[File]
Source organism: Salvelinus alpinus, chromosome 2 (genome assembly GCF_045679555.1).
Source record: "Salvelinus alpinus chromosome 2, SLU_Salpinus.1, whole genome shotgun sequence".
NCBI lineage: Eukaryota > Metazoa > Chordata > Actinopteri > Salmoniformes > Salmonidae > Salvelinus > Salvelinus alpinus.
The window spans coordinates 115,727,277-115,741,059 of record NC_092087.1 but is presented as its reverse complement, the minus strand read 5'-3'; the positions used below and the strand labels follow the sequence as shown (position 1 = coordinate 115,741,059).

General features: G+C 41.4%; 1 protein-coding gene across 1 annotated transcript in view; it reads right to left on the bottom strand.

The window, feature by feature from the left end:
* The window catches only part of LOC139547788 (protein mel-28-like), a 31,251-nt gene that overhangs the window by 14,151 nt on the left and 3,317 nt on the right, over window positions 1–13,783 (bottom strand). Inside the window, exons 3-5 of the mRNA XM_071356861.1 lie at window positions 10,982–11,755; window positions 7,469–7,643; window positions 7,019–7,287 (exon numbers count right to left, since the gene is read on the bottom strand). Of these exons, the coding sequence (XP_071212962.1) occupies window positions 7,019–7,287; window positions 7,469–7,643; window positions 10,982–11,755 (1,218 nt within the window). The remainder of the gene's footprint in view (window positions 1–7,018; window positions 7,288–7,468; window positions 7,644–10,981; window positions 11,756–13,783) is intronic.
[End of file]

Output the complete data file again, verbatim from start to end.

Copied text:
Source organism: Salvelinus alpinus, chromosome 2 (genome assembly GCF_045679555.1).
Source record: "Salvelinus alpinus chromosome 2, SLU_Salpinus.1, whole genome shotgun sequence".
NCBI lineage: Eukaryota > Metazoa > Chordata > Actinopteri > Salmoniformes > Salmonidae > Salvelinus > Salvelinus alpinus.
The window spans coordinates 115,727,277-115,741,059 of record NC_092087.1 but is presented as its reverse complement, the minus strand read 5'-3'; the positions used below and the strand labels follow the sequence as shown (position 1 = coordinate 115,741,059).

General features: G+C 41.4%; 1 protein-coding gene across 1 annotated transcript in view; it reads right to left on the bottom strand.

The window, feature by feature from the left end:
* The window catches only part of LOC139547788 (protein mel-28-like), a 31,251-nt gene that overhangs the window by 14,151 nt on the left and 3,317 nt on the right, over window positions 1–13,783 (bottom strand). Inside the window, exons 3-5 of the mRNA XM_071356861.1 lie at window positions 10,982–11,755; window positions 7,469–7,643; window positions 7,019–7,287 (exon numbers count right to left, since the gene is read on the bottom strand). Of these exons, the coding sequence (XP_071212962.1) occupies window positions 7,019–7,287; window positions 7,469–7,643; window positions 10,982–11,755 (1,218 nt within the window). The remainder of the gene's footprint in view (window positions 1–7,018; window positions 7,288–7,468; window positions 7,644–10,981; window positions 11,756–13,783) is intronic.